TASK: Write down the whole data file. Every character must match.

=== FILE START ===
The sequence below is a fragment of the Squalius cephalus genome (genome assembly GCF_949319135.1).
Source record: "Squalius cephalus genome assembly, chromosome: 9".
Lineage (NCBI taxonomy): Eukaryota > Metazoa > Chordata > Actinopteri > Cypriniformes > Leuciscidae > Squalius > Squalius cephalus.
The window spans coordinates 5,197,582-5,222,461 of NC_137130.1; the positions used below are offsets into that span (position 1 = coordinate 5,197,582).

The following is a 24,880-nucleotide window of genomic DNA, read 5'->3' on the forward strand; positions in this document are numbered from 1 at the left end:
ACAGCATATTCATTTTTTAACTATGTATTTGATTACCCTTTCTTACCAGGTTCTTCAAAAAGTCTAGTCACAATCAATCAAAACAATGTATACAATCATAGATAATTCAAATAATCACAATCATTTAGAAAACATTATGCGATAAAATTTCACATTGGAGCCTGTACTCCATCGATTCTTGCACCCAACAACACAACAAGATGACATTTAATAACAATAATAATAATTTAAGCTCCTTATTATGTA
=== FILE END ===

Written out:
The sequence below is a fragment of the Squalius cephalus genome (genome assembly GCF_949319135.1).
Source record: "Squalius cephalus genome assembly, chromosome: 9".
Lineage (NCBI taxonomy): Eukaryota > Metazoa > Chordata > Actinopteri > Cypriniformes > Leuciscidae > Squalius > Squalius cephalus.
The window spans coordinates 5,197,582-5,222,461 of NC_137130.1; the positions used below are offsets into that span (position 1 = coordinate 5,197,582).

The following is a 24,880-nucleotide window of genomic DNA, read 5'->3' on the forward strand; positions in this document are numbered from 1 at the left end:
ACAGCATATTCATTTTTTAACTATGTATTTGATTACCCTTTCTTACCAGGTTCTTCAAAAAGTCTAGTCACAATCAATCAAAACAATGTATACAATCATAGATAATTCAAATAATCACAATCATTTAGAAAACATTATGCGATAAAATTTCACATTGGAGCCTGTACTCCATCGATTCTTGCACCCAACAACACAACAAGATGACATTTAATAACAATAATAATAATTTAAGCTCCTTATTATGTA